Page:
The issuance of the yellow card was to deter players from using their influence to advocate for the fair treatment of all people. This demonstrates how inherently political football is. Football is arguably the world’s biggest sport. FIFA made $776 million in 2021, a non-World Cup year. Top players in the Premier League earn approximately $3.9 million a year. Sums that come from not only their salaries from their clubs but also their brand deals because of how influential they are. Indeed, part of the motivation for Qatar hosting the World Cup was to showcase itself as a modern state, improve its relations with its neighbours and improve its image according to Gideon Rachman, the chief foreign affairs commentator at the Financial Times. After all, there is no way a state can spend $220 billion, much of which being public funds, on a project that is not going to be of political benefit to them.
To say that football should not be involved in politics is akin to saying that a cake is delicious but not because it has sugar in it. In its current form, global football is too powerful and profitable to be divorced from politics.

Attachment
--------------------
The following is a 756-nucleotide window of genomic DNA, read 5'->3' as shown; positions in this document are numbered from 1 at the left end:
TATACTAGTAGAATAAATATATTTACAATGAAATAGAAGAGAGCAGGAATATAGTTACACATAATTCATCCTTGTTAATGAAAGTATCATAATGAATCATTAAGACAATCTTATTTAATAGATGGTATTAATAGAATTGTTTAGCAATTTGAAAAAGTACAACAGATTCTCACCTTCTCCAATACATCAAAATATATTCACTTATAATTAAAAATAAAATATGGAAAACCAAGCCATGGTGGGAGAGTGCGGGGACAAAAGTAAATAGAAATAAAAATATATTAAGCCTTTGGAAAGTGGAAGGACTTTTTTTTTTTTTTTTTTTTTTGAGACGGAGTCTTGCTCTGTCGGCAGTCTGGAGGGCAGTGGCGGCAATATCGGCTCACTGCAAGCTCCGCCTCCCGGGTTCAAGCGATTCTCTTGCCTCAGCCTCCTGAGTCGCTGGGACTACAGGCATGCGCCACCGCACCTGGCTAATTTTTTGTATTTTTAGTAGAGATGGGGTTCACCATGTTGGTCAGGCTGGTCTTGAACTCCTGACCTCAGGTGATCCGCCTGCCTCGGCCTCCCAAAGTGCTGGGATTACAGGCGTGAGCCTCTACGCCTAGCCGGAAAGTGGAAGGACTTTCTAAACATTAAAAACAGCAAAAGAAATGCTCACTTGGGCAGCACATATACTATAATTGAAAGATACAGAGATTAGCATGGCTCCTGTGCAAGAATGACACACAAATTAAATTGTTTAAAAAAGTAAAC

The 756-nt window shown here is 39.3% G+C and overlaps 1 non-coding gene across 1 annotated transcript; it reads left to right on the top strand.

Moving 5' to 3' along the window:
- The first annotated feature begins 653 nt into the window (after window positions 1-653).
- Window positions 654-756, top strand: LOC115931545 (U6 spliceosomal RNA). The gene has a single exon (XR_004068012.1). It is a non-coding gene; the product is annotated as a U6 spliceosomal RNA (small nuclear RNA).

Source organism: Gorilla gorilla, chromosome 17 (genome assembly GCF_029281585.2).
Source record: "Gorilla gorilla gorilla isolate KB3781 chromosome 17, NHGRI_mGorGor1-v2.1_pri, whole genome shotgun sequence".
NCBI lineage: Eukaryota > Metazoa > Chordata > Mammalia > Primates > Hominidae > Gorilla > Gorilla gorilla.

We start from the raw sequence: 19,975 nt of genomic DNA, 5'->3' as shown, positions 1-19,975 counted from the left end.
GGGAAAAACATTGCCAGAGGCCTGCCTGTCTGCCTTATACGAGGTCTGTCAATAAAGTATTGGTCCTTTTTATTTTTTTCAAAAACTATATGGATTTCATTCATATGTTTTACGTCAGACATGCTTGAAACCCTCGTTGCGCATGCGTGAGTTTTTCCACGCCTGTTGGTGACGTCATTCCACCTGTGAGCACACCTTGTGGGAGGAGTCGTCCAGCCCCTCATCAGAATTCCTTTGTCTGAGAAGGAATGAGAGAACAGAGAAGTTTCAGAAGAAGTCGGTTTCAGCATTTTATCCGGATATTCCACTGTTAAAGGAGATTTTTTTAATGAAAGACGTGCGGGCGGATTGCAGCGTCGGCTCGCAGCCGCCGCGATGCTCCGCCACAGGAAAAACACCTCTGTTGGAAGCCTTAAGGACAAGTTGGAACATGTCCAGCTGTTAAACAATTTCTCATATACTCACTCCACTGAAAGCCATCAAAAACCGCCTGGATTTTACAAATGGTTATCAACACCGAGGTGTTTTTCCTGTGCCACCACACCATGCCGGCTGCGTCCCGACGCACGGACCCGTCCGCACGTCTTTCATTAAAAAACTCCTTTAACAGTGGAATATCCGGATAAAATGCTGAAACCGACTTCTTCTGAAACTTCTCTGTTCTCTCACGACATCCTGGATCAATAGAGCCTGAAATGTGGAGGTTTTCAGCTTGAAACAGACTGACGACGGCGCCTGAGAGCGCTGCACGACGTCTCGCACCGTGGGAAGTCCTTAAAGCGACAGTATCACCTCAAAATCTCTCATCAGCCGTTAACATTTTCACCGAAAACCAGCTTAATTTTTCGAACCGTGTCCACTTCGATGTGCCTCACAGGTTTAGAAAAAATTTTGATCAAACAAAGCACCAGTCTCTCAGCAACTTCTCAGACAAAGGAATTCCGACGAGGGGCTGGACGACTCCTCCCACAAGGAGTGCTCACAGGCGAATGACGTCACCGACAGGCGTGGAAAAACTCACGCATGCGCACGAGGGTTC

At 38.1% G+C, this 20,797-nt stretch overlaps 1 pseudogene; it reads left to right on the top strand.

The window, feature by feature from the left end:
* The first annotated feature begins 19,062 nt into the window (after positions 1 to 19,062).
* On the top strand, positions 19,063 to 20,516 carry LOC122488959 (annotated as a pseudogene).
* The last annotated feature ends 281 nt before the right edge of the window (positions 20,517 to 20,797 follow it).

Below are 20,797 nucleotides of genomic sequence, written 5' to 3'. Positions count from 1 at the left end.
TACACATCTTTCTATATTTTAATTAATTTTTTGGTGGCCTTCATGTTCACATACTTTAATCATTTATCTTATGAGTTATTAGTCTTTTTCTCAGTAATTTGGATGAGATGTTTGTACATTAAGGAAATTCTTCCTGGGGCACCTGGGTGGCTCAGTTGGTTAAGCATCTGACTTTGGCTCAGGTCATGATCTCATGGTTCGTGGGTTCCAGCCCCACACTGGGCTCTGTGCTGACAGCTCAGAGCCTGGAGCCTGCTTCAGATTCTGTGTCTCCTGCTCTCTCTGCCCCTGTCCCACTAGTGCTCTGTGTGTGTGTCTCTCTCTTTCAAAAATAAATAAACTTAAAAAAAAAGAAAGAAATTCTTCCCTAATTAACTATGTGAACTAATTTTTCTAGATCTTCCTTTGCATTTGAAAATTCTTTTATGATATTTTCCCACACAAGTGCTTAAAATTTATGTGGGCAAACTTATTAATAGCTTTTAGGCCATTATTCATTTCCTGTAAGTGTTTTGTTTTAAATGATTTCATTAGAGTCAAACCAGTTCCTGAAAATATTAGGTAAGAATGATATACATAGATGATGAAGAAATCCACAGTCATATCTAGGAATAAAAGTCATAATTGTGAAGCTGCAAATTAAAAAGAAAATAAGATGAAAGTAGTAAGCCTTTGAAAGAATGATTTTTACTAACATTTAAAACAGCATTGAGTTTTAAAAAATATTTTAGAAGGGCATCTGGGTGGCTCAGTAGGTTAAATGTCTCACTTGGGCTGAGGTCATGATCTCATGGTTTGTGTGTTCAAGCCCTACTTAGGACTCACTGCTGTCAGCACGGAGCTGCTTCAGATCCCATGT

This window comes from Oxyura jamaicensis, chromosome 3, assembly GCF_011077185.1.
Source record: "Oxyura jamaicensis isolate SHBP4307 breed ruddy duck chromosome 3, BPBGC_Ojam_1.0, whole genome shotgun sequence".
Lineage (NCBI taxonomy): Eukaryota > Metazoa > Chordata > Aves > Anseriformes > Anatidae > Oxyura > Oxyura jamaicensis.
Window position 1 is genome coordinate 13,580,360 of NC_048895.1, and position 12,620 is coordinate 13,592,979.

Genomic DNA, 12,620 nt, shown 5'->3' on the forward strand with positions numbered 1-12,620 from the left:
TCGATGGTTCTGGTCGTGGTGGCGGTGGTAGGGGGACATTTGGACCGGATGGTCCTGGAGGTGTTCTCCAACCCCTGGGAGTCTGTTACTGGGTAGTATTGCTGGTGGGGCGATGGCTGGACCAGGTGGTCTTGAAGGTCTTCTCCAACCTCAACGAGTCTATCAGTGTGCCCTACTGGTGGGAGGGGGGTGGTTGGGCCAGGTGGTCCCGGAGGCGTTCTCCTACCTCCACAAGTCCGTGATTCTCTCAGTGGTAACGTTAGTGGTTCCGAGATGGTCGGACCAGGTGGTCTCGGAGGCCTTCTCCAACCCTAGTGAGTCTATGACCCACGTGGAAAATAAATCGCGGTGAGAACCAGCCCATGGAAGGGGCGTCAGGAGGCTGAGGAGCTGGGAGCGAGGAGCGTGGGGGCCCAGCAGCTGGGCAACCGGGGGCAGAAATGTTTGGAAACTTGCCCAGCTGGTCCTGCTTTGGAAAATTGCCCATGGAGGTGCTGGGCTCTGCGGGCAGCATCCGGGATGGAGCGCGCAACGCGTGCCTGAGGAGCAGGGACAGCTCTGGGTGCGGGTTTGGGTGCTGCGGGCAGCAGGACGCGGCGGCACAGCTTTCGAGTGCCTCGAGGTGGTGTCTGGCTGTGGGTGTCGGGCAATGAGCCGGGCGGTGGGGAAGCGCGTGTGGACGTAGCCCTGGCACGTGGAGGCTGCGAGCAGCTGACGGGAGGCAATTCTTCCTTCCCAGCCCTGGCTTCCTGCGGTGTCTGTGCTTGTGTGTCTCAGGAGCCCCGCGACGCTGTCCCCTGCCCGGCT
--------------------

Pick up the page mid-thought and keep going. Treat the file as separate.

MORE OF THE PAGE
Despite reforms introduced by the Qatari government, there are hundreds of stories known and perhaps thousands unknown of workers who have died subject to poor working conditions. Workers who remain without sufficient pay despite the introduction of a minimum wage. The implementation of laws to lead to effective reform in Qatar may take some time, as the implementation of laws generally does. Although these reforms were largely spurred on by Qatar’s hosting of the World Cup, it is unfortunate that they were passed so close to its inception and therefore led to thousands of workers not benefitting from them despite government promises. Hopefully, however, the impact of these reforms will grow in the decades following the World Cup. The political ramifications of the World Cup as well have exposed how interlinked football and politics are – hopefully putting to bed any notions that sport should be divorced from politics.